After pushing AV1 codec, Google goes after Dolby with HDR and audio standards
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After pushing AV1 codec, Google goes after Dolby with HDR and audio standards

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Enlarge / The Alliance for Open Media logo. (credit: Alliance for Open Media)

Google can do basically whatever it wants regarding video and web standards. YouTube is the world’s most popular video site. Chrome is the world’s most popular browser. Android is the world’s most popular operating system. Anything Google wants to roll out can immediately have a sizable user base of clients, servers, and content. From there, it’s just a matter of getting a few partners to tag along. This is how Google’s next-generation AV1 video codec is being rolled out, and next, Google is setting its sights on HDR and 3D audio standards.

Protocol’s Janko Roettgers has a report on “Project Caviar,” Google’s plan to take on Dolby and create royalty-free alternatives to its HDR standard (Dolby Vision) and its 3D audio standard (Dolby Atmos). Dolby’s old-media business model relies on royalty fees from hardware manufacturers and support from content creators. The company’s technology is deeply embedded in movie theaters, Blu-rays, and more modern streaming companies like Apple are big backers of Dolby technology. That all costs money, though, and Protocol’s report says $50 streaming sticks end up having around $2 of that price tag go to Dolby.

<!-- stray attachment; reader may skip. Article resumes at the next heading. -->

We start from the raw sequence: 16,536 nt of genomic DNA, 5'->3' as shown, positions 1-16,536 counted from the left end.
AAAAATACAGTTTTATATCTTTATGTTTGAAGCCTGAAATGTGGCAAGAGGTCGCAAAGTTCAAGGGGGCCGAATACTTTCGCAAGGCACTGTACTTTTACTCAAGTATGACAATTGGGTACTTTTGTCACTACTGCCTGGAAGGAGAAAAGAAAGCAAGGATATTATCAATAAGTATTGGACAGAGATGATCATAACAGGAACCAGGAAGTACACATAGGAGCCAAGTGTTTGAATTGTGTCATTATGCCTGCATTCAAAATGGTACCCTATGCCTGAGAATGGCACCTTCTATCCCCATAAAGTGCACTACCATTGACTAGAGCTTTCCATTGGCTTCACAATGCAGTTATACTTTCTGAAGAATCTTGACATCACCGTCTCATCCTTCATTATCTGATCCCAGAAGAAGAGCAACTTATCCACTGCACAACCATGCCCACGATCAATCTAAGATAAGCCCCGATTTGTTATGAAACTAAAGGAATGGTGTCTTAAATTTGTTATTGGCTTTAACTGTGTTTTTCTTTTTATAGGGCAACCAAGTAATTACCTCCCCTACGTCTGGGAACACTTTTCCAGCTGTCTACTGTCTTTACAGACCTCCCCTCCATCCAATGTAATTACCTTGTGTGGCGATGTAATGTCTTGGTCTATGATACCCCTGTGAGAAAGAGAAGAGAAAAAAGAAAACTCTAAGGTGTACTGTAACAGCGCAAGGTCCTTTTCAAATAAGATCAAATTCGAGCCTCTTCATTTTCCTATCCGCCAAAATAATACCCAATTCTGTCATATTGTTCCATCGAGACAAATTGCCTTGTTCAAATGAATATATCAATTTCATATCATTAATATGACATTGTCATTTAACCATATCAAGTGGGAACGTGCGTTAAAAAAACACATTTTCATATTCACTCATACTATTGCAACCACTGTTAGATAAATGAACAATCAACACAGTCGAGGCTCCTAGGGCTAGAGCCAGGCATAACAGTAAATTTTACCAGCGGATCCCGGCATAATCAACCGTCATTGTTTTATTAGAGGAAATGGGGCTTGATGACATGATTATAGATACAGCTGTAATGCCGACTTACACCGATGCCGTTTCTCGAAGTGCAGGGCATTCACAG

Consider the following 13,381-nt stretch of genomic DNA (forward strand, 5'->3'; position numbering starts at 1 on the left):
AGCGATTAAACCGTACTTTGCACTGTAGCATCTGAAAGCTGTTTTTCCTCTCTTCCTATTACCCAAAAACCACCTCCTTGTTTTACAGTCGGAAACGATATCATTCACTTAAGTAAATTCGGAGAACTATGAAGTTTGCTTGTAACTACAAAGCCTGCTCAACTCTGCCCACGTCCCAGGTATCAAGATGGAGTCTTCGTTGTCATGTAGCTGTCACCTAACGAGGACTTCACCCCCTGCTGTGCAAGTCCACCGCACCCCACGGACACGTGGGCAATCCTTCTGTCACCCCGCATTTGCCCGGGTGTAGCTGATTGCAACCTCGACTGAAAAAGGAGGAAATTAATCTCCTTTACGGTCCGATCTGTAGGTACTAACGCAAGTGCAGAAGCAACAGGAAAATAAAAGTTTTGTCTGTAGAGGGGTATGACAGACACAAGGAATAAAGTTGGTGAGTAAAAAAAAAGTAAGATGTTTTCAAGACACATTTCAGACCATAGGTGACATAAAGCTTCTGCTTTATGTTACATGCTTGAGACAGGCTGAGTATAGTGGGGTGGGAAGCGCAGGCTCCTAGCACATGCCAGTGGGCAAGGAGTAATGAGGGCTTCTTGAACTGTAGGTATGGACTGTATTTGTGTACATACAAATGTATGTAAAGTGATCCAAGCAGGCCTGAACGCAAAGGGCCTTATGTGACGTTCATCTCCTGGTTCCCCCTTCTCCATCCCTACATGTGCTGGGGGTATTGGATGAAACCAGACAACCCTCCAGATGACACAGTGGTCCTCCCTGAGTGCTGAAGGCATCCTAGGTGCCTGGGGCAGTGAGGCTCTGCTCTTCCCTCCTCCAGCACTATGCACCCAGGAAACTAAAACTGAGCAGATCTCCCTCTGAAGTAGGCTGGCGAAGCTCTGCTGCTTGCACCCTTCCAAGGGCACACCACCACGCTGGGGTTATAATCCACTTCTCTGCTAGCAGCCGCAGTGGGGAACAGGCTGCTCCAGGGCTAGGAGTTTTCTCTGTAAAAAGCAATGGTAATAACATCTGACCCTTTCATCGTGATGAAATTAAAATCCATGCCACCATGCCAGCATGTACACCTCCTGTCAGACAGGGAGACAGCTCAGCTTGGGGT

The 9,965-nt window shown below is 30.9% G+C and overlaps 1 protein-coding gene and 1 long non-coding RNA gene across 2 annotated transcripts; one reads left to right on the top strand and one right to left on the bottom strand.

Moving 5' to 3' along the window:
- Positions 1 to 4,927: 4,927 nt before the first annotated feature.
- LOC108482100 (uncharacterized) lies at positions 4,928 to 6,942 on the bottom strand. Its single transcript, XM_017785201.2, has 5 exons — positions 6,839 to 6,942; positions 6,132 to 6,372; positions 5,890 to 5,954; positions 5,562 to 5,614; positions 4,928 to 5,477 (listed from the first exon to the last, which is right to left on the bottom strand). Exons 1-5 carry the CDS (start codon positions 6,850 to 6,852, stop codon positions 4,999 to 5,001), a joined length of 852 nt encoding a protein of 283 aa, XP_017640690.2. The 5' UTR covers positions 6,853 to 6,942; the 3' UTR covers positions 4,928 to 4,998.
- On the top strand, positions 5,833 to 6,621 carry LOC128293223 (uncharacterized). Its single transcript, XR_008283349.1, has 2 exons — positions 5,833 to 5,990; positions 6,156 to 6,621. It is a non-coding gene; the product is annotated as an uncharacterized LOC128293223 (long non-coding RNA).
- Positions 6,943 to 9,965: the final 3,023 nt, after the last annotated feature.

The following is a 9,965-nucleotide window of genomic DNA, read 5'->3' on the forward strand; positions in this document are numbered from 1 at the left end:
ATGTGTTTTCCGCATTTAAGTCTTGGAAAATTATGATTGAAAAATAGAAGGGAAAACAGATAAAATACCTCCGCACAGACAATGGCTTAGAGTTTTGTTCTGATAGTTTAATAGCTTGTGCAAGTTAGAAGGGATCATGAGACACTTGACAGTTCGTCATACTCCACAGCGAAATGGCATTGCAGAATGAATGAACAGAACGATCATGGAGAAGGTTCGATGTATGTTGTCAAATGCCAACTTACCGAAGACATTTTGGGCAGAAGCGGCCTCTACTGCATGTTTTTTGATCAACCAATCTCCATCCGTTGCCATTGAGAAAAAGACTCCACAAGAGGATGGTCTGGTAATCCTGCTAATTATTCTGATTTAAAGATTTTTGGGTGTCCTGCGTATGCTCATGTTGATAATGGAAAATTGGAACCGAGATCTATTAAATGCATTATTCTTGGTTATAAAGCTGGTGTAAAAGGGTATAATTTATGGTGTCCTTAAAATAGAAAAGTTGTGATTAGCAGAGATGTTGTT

Surround sound has been a movie feature forever with various numbers of front, back, and side speakers, but Dolby Atmos adds height into the equation. If you take a 5.1 or 7.1 speaker setup—that’s three front speakers, two back, a subwoofer, and for 7.1, two side speakers—Dolby Atmos adds four overhead speakers into the mix, allowing sound to pan overhead of the viewer. Atmos is supported by Apple, Netflix, HBO Max, and Disney+.

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